Miami Beach is once again trying to break up with bad spring breakers

Florida beach towns and spring break have a long, sometimes sordid history. These days, the relationship is complicated.

Visitors pump billions of dollars into Florida’s economy; last year, an estimated 135 million people visited the state. But as high-schoolers, college students and adults flock to the state’s beaches starting in force this weekend, destinations from the Panhandle to the Southeast are preparing for the influx with drones, bag checks, beach closures and extra police. A lot of extra police.

“Like eight times the amount,” said Eric Feldman, the police chief in Central Florida’s New Smyrna Beach.

Miami Beach is taking the biggest swing at spring break, mounting a breakup campaign complete with cheeky video and a host of fines, fees, rules and vows for strict enforcement. The island city has struggled to curb violence during the spring holiday for the past few years, culminating in hundreds of arrests and two fatal shootings in 2023.

“This isn’t working anymore,” an actor says in an ad posted Friday on YouTube. “And it’s not us, it’s you. We just want different things.”

The video includes footage of last year’s violence and spells out what visitors can expect for the next few weeks: curfews, bag checks, restricted beach access, DUI checkpoints and $100 parking fees.

“Whatever it takes, because it’s time to move on,” the video says. “Maybe we can talk when you’re done with your spring break phase.”

On Tuesday, Florida Gov. Ron DeSantis (R) said in a news release that the state’s law enforcement agencies will be on hand to help in Miami Beach, as well as Daytona Beach and Panama City Beach.

“Florida’s a very welcoming state, we welcome people to come and have a good time. What we don’t welcome is criminal activity. What we don’t welcome is mayhem and people that want to wreak havoc on our communities,” DeSantis said at a news conference Tuesday. “Make no mistake about it: If you’re coming here in order to enjoy Florida and … have a good time, fine. If you’re coming for these other reasons, if you’re committing crimes, causing havoc, you are going to pay the price.”

About 35 miles north of Miami, Fort Lauderdale is taking a more welcoming approach — but still preparing with stepped-up policing. Officials are distributing Narcan nasal spray in case of overdoses and test cards that can show if a drink was spiked. Parking fees there, too, could climb to $100 if elected officials okay a measure Tuesday allowing it.

“It’s a pretty well-oiled machine we have in our city to make the experience a good experience,” said Fort Lauderdale Mayor Dean Trantalis. “Not just for kids, not just for spring breakers, but for families, too.”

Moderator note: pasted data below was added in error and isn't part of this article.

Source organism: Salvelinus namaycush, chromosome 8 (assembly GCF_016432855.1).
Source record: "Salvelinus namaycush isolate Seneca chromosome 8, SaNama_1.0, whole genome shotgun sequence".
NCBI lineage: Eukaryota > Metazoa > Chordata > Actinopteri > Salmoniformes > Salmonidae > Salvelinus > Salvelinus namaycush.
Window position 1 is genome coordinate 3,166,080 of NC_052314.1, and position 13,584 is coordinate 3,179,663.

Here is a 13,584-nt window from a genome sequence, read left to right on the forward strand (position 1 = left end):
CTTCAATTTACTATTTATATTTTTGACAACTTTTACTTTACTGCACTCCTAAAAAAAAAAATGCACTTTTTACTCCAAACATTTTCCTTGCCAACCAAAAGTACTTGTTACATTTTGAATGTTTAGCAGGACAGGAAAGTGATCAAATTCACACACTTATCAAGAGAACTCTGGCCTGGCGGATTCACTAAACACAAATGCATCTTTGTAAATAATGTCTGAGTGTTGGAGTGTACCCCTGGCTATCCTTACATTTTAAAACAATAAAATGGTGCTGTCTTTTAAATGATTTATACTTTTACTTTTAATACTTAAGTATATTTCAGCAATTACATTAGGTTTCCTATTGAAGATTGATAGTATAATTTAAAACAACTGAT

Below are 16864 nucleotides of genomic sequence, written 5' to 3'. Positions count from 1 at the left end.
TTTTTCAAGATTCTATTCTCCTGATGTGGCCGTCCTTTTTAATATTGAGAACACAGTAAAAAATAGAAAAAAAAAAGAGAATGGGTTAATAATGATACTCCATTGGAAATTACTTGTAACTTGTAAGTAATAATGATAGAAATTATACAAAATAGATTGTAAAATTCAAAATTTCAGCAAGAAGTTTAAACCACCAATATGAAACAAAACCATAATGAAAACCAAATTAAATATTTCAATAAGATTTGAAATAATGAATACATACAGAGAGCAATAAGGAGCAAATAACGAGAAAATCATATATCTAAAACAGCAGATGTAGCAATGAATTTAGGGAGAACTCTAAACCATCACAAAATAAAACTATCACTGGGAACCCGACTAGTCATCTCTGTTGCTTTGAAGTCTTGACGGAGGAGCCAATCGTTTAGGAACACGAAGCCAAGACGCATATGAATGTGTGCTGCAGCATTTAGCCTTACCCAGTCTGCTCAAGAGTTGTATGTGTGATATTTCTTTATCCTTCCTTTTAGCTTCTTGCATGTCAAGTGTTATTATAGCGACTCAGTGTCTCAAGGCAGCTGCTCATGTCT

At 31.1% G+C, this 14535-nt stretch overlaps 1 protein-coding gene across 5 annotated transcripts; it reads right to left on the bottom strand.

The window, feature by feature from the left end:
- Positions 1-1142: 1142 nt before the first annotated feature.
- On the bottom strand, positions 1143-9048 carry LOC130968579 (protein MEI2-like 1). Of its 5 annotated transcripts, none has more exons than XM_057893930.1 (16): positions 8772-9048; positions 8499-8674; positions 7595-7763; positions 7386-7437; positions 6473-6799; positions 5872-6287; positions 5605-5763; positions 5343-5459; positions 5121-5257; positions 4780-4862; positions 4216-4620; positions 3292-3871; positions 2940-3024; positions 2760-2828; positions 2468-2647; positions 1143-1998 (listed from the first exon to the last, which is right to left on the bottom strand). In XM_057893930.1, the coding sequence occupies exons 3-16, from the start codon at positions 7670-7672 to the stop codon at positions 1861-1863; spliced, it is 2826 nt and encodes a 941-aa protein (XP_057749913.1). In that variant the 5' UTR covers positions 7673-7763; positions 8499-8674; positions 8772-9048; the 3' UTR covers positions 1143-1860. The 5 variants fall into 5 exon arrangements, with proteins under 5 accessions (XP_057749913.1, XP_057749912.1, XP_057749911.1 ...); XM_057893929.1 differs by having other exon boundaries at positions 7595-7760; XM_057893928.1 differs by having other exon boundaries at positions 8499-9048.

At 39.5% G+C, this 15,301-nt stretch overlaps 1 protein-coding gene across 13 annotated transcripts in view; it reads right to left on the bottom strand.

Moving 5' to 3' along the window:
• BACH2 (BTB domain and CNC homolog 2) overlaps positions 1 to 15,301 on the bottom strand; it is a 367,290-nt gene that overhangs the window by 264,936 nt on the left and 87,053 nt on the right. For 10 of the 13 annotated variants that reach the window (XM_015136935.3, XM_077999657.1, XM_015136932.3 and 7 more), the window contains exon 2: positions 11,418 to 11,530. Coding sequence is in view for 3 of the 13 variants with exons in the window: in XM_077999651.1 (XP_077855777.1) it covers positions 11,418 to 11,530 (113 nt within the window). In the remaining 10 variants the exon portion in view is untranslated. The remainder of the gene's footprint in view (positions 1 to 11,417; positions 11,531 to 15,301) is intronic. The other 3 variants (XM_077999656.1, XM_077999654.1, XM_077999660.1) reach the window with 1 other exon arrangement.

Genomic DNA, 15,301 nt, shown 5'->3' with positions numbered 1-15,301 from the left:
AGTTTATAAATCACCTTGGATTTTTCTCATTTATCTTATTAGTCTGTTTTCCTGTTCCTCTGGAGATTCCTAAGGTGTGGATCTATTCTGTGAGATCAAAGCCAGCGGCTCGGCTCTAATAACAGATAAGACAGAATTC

Spring break has been a thorn in the side of Florida cities for decades. After years as a raucous destination, Fort Lauderdale officials decided in the mid-1980s that they were ready for their own spring breakup. The party moved north to Daytona Beach, where MTV showcased the party scene for years. The “Girls Gone Wild” series captured the scene in Panama City Beach in the early 2000s — to the destination’s dismay.

Today, the tourism bureau in Daytona Beach promotes the city as a “Family Friendly Spring Beach Vacation.” Fort Lauderdale kicked out partyers so effectively that it became “kind of a ghost town,” Trantalis said. “Miami is going through the same experience that the city of Fort Lauderdale had 40 years ago,” he said. “It’s basically pressing that reset button, and I think that’s what Miami Beach is trying to do today.”

Thanks to school calendars, spring break is generally predictable. But the popularity of social media as an event planning tool has taken some cities by surprise. That was the case in New Smyrna Beach two years ago, when teenagers from cities farther inland spilled into the beach town unexpectedly thanks to Snapchat and TikTok, the police chief said.

“It got a little out of hand,” Feldman said. “They were up on the roof of the 7-Eleven throwing furniture.”

A temporary curfew for people under 18 has become permanent, and Feldman said the city’s plan is to “flood that area” with police to act as a deterrent for bad behavior.

“It’s not that we want them out of town,” he said. “We’re trying to constantly update the public safety plan to keep them safe.”

In Walton County in the Florida Panhandle, the goal is also to keep teens on vacation with family in check. Last year, they ended up in large crowds on the beach, said Corey Dobridnia, spokeswoman for the Walton County Sheriff’s Office.

She said there will be triple the number of deputies on duty in affected areas, with bike patrols and ATVs, keeping large groups from congregating.

“We’re just going to try to keep the crowds from impacting quality of life issues,” she said.

Panama City Beach, which allows people to drink alcohol on the shore most of the year, restricted drinking on the beach back in 2015, police chief J.R. Talamantez said.

“We don’t want this party atmosphere anymore,” he said. “But we’re realists. We can put whatever message we want out there, but we know people are still going to come for the spring season.”

Bars in the Northwest Florida city will close earlier this month, and some parts of the beach where crowds have gathered in the past will close overnight from mid-March through the end of April. In a community letter last month, he laid out an eight-point initiative for this year’s spring break period.

“It’s the idea that we’re a town of law and order all year long and … March and April is no exception,” he said. “That’s truly the only strategy that we have been able to see that works.”

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